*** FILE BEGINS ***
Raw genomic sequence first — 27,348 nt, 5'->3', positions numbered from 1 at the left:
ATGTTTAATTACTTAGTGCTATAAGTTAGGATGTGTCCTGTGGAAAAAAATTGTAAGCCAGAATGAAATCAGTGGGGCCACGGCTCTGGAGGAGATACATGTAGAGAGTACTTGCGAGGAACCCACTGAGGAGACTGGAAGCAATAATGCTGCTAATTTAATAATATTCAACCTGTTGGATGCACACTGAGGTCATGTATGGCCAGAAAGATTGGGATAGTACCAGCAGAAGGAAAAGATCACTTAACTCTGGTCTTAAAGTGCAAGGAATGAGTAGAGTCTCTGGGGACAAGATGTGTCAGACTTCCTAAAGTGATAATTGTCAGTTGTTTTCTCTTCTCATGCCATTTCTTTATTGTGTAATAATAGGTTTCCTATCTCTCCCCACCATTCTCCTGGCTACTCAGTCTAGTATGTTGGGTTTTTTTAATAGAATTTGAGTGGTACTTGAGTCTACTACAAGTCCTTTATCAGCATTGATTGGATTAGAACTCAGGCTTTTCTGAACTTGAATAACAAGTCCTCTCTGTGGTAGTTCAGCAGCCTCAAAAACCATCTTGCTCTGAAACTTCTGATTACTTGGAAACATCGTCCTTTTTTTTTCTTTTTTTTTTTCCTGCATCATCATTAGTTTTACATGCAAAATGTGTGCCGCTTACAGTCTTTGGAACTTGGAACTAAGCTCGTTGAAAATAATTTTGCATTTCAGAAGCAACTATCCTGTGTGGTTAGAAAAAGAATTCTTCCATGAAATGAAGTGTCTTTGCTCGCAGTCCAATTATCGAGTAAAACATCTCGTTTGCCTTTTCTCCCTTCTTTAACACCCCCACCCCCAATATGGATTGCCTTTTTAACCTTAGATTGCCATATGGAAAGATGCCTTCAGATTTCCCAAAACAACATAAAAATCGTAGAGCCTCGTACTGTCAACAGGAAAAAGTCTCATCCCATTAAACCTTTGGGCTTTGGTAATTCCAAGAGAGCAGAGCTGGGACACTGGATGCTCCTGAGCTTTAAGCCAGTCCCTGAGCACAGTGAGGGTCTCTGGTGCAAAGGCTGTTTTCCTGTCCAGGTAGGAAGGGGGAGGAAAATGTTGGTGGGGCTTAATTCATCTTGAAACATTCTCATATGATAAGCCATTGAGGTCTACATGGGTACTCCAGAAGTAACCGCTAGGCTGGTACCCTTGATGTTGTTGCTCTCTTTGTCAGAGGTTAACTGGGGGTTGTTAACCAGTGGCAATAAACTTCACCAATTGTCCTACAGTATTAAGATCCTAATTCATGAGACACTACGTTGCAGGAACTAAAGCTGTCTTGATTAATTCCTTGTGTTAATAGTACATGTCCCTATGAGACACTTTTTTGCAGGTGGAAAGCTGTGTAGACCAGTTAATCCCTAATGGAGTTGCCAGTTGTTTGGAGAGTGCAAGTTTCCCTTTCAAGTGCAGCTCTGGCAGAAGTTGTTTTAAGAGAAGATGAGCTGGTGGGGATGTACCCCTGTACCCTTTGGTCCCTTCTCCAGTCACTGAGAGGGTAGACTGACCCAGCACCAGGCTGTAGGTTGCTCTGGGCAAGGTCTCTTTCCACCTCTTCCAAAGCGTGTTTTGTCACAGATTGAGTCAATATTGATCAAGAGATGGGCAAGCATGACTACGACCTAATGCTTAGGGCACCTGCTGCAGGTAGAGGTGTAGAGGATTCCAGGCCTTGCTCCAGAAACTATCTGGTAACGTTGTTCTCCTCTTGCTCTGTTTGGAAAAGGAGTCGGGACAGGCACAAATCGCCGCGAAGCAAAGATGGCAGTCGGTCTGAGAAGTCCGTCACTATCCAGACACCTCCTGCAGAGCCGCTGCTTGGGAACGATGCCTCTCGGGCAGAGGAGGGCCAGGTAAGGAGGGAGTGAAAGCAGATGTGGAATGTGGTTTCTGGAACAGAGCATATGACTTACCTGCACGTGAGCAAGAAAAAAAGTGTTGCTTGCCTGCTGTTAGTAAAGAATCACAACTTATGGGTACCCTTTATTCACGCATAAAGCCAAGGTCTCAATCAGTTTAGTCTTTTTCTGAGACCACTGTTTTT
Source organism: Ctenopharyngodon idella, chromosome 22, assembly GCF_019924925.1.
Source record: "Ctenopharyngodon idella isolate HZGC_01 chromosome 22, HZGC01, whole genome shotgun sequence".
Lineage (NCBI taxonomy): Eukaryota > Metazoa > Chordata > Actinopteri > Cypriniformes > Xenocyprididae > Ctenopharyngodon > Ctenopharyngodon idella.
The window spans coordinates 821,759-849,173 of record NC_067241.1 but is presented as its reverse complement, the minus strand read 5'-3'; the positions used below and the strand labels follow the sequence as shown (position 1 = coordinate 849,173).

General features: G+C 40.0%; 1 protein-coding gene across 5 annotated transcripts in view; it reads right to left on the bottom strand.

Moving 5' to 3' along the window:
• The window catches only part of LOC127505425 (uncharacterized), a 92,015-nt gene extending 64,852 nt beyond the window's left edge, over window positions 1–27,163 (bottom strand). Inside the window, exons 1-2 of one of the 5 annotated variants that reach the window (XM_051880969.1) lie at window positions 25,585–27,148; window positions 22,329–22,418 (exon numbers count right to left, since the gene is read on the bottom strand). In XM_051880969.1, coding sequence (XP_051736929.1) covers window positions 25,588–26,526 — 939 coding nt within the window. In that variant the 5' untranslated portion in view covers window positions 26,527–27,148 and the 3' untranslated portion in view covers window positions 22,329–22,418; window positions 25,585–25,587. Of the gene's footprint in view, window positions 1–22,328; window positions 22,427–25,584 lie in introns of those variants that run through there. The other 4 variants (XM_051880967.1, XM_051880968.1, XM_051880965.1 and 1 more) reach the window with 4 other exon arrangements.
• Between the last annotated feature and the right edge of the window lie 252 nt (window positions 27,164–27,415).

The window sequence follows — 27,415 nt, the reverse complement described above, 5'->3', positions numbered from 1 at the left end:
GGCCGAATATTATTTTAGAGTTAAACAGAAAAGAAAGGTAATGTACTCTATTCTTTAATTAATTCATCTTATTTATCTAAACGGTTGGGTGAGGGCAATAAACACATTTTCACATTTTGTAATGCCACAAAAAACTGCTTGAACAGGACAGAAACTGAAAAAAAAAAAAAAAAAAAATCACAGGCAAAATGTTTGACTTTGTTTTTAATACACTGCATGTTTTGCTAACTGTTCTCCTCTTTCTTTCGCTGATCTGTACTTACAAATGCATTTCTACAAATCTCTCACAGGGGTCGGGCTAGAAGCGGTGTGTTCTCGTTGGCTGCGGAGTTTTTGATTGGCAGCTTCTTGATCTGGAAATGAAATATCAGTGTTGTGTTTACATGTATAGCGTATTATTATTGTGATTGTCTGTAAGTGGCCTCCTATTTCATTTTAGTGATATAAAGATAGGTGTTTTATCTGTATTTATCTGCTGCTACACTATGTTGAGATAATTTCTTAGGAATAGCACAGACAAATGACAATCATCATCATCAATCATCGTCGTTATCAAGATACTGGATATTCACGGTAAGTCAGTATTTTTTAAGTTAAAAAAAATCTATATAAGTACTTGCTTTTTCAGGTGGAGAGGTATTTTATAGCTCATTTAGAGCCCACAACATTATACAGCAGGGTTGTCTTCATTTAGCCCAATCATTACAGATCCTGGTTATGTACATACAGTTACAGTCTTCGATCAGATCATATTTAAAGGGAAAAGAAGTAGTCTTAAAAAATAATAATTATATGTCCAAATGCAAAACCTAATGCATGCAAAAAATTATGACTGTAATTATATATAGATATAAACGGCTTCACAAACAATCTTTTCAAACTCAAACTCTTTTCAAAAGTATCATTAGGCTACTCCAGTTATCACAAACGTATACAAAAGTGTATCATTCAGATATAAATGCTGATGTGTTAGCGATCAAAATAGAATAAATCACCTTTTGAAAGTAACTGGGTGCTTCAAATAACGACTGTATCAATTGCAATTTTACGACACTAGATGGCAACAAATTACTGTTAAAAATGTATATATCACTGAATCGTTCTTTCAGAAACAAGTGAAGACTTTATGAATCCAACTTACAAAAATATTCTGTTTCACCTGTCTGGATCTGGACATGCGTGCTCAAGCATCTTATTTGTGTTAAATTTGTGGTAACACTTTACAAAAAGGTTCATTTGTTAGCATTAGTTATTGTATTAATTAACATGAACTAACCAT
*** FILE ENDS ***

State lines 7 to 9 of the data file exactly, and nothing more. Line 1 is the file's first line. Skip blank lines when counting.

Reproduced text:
General features: G+C 40.0%; 1 protein-coding gene across 5 annotated transcripts in view; it reads right to left on the bottom strand.

Moving 5' to 3' along the window:
• The window catches only part of LOC127505425 (uncharacterized), a 92,015-nt gene extending 64,852 nt beyond the window's left edge, over window positions 1–27,163 (bottom strand). Inside the window, exons 1-2 of one of the 5 annotated variants that reach the window (XM_051880969.1) lie at window positions 25,585–27,148; window positions 22,329–22,418 (exon numbers count right to left, since the gene is read on the bottom strand). In XM_051880969.1, coding sequence (XP_051736929.1) covers window positions 25,588–26,526 — 939 coding nt within the window. In that variant the 5' untranslated portion in view covers window positions 26,527–27,148 and the 3' untranslated portion in view covers window positions 22,329–22,418; window positions 25,585–25,587. Of the gene's footprint in view, window positions 1–22,328; window positions 22,427–25,584 lie in introns of those variants that run through there. The other 4 variants (XM_051880967.1, XM_051880968.1, XM_051880965.1 and 1 more) reach the window with 4 other exon arrangements.